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Inferior mechanical properties of spastic muscle bundles due to hypertrophic but compromised extracellular matrix material

Authors

  • Richard L. Lieber PhD,

    Corresponding author
    1. Departments of Orthopaedics and Bioengineering, University of California and Veterans Administration Medical Centers, 3350 La Jolla Village Drive, San Diego, California 92161, USA
    • Departments of Orthopaedics and Bioengineering, University of California and Veterans Administration Medical Centers, 3350 La Jolla Village Drive, San Diego, California 92161, USA
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  • Eva Runesson PhD,

    1. Departments of Hand Surgery and Orthopaedics, Sahlgrenska University Hospital, Göteborg, Sweden
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  • Fredrik Einarsson MD,

    1. Departments of Hand Surgery and Orthopaedics, Sahlgrenska University Hospital, Göteborg, Sweden
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  • Jan Fridén MD, PhD

    1. Departments of Hand Surgery and Orthopaedics, Sahlgrenska University Hospital, Göteborg, Sweden
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Abstract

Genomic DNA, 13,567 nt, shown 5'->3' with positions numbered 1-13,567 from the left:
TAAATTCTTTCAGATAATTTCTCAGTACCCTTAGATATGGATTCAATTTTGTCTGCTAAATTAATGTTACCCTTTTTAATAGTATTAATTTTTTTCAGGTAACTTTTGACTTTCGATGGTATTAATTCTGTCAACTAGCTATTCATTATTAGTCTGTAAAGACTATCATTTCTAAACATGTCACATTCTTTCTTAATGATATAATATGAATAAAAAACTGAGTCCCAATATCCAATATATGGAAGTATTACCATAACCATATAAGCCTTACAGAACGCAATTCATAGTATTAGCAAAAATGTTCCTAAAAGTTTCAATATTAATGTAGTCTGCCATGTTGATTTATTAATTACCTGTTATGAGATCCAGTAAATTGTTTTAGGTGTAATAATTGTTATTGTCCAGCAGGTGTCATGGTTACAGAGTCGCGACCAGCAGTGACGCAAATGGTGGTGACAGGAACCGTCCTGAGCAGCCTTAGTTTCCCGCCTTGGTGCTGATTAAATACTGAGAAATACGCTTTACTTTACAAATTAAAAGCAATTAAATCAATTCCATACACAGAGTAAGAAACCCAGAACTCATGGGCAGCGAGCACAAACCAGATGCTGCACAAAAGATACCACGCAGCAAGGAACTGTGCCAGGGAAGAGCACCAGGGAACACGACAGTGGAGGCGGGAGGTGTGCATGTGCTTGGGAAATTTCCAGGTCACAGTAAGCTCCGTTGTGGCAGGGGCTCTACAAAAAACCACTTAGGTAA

The passive mechanical properties of small muscle fiber bundles obtained from surgical patients with spasticity (n = 9) and patients without neuromuscular disorders (n = 21) were measured in order to determine the relative influence of intracellular and extracellular components. For both types of patient, tangent modulus was significantly greater in bundles compared to identical tests performed on isolated single cells (P < 0.05). However, the relative difference between bundles and single cells was much greater in normal tissue than spastic tissue. The tangent modulus of normal bundles (462.5 ± 99.6 MPa) was 16 times greater than normal single cells (28.2 ± 3.3 MPa), whereas the tangent modulus of spastic bundles (111.2 ± 35.5 MPa) was only twice that of spastic muscle cells (55.0 ± 6.6 MPa). This relatively small influence of the extracellular matrix (ECM) in spastic muscle was even more surprising because spastic muscle cells occupied a significantly smaller fraction of the total specimen area (38.5 ± 13.6%) compared to normal muscle (95.0 ± 8.8%). Based on these data, normal muscle ECM is calculated to have a modulus of 8.7 GPa, and the ECM from spastic muscle of only 0.20 GPa. These data indicate that spastic muscle, although composed of cells that are stiffer compared to normal muscle, contains an ECM of inferior mechanical strength. The present findings illustrate some of the profound changes that occur in skeletal muscle secondary to spasticity. The surgical implications of these results are discussed. Muscle Nerve 28: 464–471, 2003

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